WASHINGTON: In a tough message to Pakistan, James Mattis, President-elect Donald Trump’s pick for US defense secretary, has said that if confirmed, he would tell Islamabad the need to “expel or neutralise” externally-focused militant groups operating with impunity within the country.
In his written written submission to the Senate Armed Services Committee ahead of his confirmation hearing yesterday, Mattis noted that “conditioning our security assistance” to Pakistan has a mixed history, “but I will review all option.”
“If confirmed, I will work with the State Department and the Congress to incentivise Pakistan’s co-operation on issues critical to our national interests and the region’s security, with focus on Pakistan’s need to expel or neutralise externally-focused militant groups that operate within its borders,” said Mattis.
The 66-year-old Marine general, who retired in 2013 after serving as commander of US Central Command, was responding to a question if he supports conditioning US aid to Pakistan.
Nick-named as “Mad Dog” Mattis, the retired general told lawmakers that Pakistan has “learned some hard lessons” because of its dealings with the Afghan Taliban, as violence in that country reflects.
“I believe they should do more to collaborate with their neighbour. We should urge Pakistan to take further actions against the Taliban and the Haqqani network,” Mattis said.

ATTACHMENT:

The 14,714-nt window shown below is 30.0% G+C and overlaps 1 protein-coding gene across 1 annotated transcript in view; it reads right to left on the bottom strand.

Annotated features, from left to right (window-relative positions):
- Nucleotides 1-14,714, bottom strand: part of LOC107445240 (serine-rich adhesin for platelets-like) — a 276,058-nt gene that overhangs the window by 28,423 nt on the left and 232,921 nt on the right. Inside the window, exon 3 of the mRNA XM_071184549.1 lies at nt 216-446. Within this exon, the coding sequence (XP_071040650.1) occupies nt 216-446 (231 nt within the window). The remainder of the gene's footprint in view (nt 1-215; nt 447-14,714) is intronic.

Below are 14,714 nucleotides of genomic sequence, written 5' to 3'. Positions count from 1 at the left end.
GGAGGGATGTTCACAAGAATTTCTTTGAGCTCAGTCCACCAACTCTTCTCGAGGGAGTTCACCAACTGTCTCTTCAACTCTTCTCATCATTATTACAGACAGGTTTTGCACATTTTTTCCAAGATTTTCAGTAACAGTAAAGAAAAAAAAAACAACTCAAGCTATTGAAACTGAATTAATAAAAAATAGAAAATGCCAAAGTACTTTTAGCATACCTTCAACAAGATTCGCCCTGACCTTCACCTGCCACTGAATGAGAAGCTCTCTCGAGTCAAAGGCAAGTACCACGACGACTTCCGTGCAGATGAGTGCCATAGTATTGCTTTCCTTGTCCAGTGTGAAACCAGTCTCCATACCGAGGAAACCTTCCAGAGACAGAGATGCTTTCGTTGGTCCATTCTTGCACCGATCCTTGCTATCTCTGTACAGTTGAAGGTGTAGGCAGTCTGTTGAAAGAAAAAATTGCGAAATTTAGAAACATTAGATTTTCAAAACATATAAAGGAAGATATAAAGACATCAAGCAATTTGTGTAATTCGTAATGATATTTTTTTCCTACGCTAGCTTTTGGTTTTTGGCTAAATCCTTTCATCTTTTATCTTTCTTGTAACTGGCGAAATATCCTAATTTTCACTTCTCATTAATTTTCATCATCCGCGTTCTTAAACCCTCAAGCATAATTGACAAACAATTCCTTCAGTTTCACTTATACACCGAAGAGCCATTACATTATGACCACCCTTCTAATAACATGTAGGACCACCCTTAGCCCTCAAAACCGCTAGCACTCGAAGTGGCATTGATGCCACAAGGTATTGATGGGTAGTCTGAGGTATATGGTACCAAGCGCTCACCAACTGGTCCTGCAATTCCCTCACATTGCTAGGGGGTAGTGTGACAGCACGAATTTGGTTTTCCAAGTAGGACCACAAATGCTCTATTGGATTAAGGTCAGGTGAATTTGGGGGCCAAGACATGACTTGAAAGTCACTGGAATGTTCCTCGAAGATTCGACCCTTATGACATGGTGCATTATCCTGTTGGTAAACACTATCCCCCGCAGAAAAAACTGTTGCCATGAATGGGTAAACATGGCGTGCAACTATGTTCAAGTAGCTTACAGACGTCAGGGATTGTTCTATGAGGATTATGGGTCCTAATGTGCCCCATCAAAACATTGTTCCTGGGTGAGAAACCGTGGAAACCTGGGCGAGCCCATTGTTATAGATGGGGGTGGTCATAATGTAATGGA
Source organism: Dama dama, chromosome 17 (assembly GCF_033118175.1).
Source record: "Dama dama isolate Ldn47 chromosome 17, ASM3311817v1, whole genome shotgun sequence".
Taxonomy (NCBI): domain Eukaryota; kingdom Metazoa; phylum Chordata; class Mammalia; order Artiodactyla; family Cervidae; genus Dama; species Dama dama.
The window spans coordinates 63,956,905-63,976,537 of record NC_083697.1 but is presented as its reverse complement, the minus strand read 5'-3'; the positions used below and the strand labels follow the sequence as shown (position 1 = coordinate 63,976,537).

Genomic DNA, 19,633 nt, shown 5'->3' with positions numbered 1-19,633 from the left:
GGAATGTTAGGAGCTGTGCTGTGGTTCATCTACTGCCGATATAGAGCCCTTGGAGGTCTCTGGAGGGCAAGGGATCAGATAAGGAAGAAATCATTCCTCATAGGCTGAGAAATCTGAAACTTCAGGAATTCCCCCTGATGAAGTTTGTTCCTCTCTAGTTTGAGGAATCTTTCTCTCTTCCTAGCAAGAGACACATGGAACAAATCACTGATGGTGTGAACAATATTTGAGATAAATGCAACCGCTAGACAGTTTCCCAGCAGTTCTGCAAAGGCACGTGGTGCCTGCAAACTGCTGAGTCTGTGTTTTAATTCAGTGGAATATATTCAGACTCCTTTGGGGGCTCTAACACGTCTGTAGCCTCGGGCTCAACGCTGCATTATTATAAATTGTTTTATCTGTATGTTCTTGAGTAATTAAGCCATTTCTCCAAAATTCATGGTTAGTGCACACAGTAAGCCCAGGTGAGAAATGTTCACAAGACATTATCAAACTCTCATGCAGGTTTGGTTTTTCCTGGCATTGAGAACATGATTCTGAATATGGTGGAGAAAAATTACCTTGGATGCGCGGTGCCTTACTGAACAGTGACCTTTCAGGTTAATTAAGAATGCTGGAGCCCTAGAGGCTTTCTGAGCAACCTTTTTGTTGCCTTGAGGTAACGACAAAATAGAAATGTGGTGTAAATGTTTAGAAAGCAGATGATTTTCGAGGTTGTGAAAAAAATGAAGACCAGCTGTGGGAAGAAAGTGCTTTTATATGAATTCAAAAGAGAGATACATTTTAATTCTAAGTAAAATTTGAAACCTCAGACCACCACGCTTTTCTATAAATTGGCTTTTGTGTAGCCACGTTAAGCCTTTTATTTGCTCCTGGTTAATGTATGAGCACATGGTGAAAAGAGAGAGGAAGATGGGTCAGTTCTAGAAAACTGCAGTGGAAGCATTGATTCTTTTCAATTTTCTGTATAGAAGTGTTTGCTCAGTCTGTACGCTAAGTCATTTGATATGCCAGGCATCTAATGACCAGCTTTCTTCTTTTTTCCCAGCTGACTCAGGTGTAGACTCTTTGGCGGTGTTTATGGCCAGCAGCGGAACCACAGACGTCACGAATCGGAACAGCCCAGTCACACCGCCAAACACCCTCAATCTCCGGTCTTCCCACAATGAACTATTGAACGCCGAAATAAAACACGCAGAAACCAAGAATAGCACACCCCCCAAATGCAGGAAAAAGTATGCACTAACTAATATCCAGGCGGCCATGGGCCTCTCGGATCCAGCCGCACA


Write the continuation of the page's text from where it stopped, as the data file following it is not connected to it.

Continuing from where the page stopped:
Haqqani network, which is linked to al-Qaeda, has been blamed for several deadly attacks against Western and Indian interests in Afghanistan, including the 2008 bombing of the Indian mission in Kabul.
“Sanctuaries and freedom of movement for the Afghan Taliban and associated militant networks inside Pakistani territory is a key operational issue faced by the Afghan security forces. If confirmed, I will examine efforts to deny sanctuary to the extremist forces undermining the stability and security of Afghanistan,” he said, responding to a query.
Arguing that countries in the region “have the responsibility to support the reconciliation process” in Afghanistan, Mattis said the countries in the region “should increase pressure on the Afghan Taliban and associated militant networks” to stop their campaigns of violence.
He said US’ ties with Pakistan have had highs and lows.
“We have long faced a lack of trust within the Pakistani military and government about our goals in the region, If confirmed, I will work to build the trust that we need for an effective partnership,” he said.
For years Pakistan has battled internally-focused extremist organisations within its border and with US help, he said.
“In a sign of its commitment, its military has suffered significant casualties in this counterinsurgency effort,” Mattis said, adding that the US has conducted military exercises with Pakistan in an effort to increase thrust and interoperability.